As the solar industry grows, the demand for people working in the industry is growing too. The number of people working in the solar industry is expected to grow by 24% by 2021. Looking to get into the industry? California might be a good place to start as they have a 34% market share in solar as of 2016.

Want to learn more about the future of solar power? Check out the infographic below created by New Jersey Institute of Technology’s Electrical Engineering program.


NJIT Online

How to Prepare for and Recover from Hurricanes

This year’s hurricane season serves as a stark reminder of the danger posed by Mother Nature. While Hurricane Irma and Hurricane Harvey have dominated headlines for their recent impacts on the southernmost U.S., more severe weather is expected before the upcoming winter months. Given the prevalence of large-scale storms over the past few years, many are basing their preparation and recovery efforts on traditional strategies as well as some brand new tricks.

The Preparation Phase

Making preparations before a storm’s arrival is the most effective way of minimizing the potential for damage. Since the majority of severe weather events are trackable with modern radar technology, you’ll likely have plenty of time to prepare.

• Plan your evacuation route. Some storms are so severe that residents are urged and, in some cases, required, to evacuate their homes and communities. It’s a good idea to familiarize yourself with any publicized evacuation routes before receiving notice.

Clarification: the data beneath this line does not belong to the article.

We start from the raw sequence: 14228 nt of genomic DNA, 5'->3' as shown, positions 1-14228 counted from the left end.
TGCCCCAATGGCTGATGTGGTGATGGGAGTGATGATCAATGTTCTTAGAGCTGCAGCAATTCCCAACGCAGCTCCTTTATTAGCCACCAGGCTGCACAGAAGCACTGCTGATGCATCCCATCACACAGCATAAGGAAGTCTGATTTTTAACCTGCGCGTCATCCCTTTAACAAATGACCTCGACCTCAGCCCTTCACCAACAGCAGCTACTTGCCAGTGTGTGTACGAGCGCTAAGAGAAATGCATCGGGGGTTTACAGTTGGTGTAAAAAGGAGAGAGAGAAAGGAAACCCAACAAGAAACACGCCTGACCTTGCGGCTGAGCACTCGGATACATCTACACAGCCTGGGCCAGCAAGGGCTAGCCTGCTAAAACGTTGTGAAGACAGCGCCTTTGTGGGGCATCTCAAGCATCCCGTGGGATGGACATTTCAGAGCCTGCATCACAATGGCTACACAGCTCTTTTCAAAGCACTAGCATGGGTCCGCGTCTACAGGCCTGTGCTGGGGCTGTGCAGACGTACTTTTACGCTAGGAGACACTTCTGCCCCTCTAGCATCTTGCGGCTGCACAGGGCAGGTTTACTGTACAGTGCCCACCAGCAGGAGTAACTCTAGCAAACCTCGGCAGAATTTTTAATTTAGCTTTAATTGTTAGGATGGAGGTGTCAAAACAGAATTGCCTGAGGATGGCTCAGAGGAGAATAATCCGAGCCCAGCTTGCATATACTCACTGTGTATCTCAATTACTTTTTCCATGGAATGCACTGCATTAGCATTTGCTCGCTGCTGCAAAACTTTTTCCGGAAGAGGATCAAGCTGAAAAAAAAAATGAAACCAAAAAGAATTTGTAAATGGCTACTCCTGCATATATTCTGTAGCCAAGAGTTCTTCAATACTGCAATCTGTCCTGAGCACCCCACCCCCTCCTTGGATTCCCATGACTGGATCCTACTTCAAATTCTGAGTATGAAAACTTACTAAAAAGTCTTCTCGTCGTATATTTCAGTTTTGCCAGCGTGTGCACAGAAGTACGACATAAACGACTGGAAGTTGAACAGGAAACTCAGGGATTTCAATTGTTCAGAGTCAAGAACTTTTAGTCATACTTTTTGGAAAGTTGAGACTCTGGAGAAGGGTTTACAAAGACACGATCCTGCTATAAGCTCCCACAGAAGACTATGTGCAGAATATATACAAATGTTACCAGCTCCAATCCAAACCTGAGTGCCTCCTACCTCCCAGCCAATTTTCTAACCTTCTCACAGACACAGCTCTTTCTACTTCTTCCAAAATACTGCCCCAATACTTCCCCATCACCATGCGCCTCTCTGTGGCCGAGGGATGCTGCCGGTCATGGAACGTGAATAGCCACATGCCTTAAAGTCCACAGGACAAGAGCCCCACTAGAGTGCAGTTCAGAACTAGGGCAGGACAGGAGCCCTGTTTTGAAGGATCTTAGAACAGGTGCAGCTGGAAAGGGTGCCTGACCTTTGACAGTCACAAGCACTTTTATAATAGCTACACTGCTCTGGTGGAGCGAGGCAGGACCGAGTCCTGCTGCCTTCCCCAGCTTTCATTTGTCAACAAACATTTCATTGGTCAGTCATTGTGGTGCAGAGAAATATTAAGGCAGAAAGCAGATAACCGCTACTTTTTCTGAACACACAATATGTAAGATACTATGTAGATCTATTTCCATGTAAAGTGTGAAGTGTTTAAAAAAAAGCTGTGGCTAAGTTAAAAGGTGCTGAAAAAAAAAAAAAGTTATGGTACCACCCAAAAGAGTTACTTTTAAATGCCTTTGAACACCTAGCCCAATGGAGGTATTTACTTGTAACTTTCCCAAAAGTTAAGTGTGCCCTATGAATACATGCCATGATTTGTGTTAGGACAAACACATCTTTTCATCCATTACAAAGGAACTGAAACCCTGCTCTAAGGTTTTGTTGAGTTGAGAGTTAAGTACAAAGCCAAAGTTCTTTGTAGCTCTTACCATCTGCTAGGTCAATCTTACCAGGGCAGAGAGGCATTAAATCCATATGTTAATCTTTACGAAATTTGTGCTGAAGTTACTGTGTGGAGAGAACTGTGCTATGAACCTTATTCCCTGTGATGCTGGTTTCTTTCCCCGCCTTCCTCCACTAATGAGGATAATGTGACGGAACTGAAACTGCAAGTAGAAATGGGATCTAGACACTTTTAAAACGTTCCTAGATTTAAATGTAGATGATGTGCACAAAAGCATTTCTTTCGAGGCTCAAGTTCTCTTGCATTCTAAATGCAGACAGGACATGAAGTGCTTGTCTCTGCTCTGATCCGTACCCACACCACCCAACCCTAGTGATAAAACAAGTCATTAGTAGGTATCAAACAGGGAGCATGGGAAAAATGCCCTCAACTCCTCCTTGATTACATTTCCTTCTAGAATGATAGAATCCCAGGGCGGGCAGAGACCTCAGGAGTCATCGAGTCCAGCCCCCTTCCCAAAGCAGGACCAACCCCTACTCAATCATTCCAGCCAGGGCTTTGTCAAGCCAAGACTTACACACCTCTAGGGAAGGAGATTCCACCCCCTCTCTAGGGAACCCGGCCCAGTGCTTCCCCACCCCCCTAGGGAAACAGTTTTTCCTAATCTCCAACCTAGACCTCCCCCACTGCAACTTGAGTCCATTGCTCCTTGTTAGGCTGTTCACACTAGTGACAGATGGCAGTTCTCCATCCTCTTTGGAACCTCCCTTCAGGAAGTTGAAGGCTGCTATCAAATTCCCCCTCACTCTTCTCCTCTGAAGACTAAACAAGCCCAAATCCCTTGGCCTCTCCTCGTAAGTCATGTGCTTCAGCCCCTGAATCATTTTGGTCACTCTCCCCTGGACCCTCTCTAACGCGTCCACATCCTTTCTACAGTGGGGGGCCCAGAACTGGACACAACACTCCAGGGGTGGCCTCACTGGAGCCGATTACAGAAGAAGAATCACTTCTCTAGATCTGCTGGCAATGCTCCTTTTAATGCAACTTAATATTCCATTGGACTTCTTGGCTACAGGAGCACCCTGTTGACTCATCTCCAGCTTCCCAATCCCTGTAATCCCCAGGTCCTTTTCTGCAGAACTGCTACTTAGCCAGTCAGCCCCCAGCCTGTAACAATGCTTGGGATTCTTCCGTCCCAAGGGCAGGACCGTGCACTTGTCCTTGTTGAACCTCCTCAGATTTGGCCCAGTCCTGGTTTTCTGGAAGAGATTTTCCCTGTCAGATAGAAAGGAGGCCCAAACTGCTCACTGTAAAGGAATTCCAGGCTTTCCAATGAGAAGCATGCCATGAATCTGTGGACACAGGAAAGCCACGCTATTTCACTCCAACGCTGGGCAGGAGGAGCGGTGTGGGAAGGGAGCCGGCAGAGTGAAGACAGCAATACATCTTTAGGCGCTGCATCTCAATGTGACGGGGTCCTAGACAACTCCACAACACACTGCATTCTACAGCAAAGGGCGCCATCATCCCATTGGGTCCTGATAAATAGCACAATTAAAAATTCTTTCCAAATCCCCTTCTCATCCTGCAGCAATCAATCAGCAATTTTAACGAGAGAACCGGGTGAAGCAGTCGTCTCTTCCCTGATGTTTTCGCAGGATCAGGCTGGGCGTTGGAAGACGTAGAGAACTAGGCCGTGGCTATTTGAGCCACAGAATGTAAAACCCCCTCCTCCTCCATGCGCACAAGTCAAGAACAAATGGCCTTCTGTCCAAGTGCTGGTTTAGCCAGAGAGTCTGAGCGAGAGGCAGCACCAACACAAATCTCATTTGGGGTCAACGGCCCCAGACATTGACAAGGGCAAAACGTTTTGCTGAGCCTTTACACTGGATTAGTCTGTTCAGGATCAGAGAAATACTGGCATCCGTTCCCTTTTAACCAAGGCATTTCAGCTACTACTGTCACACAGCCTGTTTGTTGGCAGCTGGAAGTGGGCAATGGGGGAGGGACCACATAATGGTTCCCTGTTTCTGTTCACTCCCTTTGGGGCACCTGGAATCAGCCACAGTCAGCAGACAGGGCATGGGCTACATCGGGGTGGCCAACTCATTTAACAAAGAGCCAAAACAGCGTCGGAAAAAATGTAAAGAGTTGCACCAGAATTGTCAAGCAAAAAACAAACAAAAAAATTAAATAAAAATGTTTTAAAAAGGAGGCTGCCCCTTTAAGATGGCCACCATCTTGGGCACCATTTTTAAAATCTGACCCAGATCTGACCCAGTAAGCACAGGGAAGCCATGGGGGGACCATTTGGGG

• Organize your supplies. If you aren’t under a mandatory evacuation, it’s critical that your supplies are fresh and accessible. Stocking up on supplies is best done throughout the year and in the months leading up to hurricane season, but last-minute essentials are purchasable in the weeks, days and hours leading up to an event.

• Safeguard your home. Once you have a clear understanding of any evacuation plans and easy access to your supplies, it’s time to begin safeguarding your home for the impending storm. Boarding up windows, sealing leaky roofs or windows and putting away your lawn ornaments are all basic tips. You might also consider reinforcing your garage door, installing roof straps to your home and reviewing your insurance policies.

As effective as these tips are, it’s impossible to plan for the whims of Mother Nature. In extreme scenarios, your only option might involve proceeding with recovery and rebuilding efforts.


The Recovery Phase

Depending on the size and scale of the storm, recovery might last hours, days, weeks or even months. While it takes little effort to repair a broken window or repair minor roof damage, those who experience the most damage might face an entire rebuild.